Netanyahu: Preemptive strike against Iran still an option

Gantz on coronavirus: "We didn't respond as was fit, but we will succeed this time as well."

Memorial for those who fell in the Yom Kippur War, 2020 (photo credit: GPO/KOBI GIDEON)
Memorial for those who fell in the Yom Kippur War, 2020
(photo credit: GPO/KOBI GIDEON)
Prime Minister Benjamin Netanyahu warned that Israel has not ruled out a preemptive strike against Iran, during a memorial service on Tuesday for those who fell in the 1973 Yom Kippur War.
“A preemptive strike is a difficult thing to do,” said Netanyahu. “I know that if Iran wants to base itself in the North, we are ready to fight them. This is a direct lesson of the Yom Kippur War. We will do everything in order to protect the State of Israel; we are not ruling out a preliminary strike.”
“This is the power on our side,” added the prime minister. It is “the power that brought peace with Jordan, Egypt, agreements with the UAE and Bahrain. The power that will bring peace with additional states. The power and perseverance will allow us to handle the coronavirus crisis.”
While families across the country were prevented – due to the coronavirus lockdown – from visiting the graves of loved ones who fell in war, Netanyahu was joined at the state ceremony by President Reuven Rivlin, Defense Minister and Alternative Prime Minister Benny Gantz and Chief of Staff Lt.-Gen. Aviv Kochavi at Mount Herzl in Jerusalem
“We embrace you from afar,” Rivlin told bereaved families.
Harking back to events of 47 years ago, Rivlin reflected on how swiftly synagogues had emptied as people spontaneously went to war.
In the families of those who fought and fell in the Yom Kippur War, he said, there are already grandchildren and even great-grandchildren.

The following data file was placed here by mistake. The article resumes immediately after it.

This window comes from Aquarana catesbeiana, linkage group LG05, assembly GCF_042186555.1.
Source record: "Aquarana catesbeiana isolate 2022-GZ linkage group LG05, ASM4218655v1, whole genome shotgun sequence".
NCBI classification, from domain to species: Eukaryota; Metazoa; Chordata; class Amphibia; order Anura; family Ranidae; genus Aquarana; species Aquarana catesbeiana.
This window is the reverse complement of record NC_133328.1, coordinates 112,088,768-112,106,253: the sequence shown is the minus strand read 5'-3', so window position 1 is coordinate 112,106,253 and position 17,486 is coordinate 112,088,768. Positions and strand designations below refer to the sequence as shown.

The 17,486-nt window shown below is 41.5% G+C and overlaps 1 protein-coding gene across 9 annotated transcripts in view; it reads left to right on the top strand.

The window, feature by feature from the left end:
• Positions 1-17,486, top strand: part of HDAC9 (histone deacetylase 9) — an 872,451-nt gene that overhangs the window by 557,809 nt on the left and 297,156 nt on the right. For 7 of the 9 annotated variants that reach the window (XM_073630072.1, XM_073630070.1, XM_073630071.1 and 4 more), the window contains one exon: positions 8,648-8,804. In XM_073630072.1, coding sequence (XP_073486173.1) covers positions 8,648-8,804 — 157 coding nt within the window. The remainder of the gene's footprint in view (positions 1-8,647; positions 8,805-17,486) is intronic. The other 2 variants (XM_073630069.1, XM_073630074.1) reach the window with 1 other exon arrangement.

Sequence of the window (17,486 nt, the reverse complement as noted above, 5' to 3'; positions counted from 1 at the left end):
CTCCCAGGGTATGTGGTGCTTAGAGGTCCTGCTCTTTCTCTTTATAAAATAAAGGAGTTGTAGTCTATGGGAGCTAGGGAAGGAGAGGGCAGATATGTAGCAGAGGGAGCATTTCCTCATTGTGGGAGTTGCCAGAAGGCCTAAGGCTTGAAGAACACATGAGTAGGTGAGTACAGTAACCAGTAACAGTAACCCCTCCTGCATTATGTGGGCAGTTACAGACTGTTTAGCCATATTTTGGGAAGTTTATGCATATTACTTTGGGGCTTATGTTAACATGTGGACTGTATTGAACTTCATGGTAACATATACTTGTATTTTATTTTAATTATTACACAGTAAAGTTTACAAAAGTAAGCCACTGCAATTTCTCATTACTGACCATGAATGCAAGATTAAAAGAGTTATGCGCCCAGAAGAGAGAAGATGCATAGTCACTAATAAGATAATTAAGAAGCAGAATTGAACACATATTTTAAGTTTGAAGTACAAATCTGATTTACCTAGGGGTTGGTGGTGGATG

Rivlin called the war a decisive victory “for which we paid a terrible price. The Yom Kippur War will remain with us forever.”
Alluding to Israel’s lack of preparedness at the time, Rivlin cautioned that “we must always be alert to danger” and do something about threats before they become a reality.
Rivlin warned that the “surprise that was our lot” in the war must not be forgotten or repeated in health or the economy.
“The surprise that was our lot in that war must not be forgotten and must not be repeated: not in security, but also not in health or in the economy,” he said.
“I fought in the killing fields of that terrible war, and here I am today,” Rivlin said. “Almost a jubilee later, and I well remember how we won that war. In the trenches, we fought shoulder to shoulder. No one checked to see if you had peyot folded under your helmet or if you were wearing your red pad [a symbol of the Histadrut]. We stormed together, knowing that if we did not rush forward, there might not be anywhere to return to.
“Our national security requires a rebuilding of the contract between the public and its elected representatives, respect for the law and obedience to guidelines, and the reconciliation of the deep rifts among the people,” the president said.
“We will wake up the day after the plague,” Rivlin said. “I do not know when [this day] will arrive, but it will arrive. And when it arrives we must make sure we wake up to it as brothers to each other, responsible for one another.”
“At this time we must be goal-oriented, and the goal is to defeat the virus – to defeat it!” he said.
Gantz stressed during the service that the coronavirus caught Israel unprepared, similar to the Yom Kippur War: “We didn’t respond as was fit, but we will succeed this time as well.”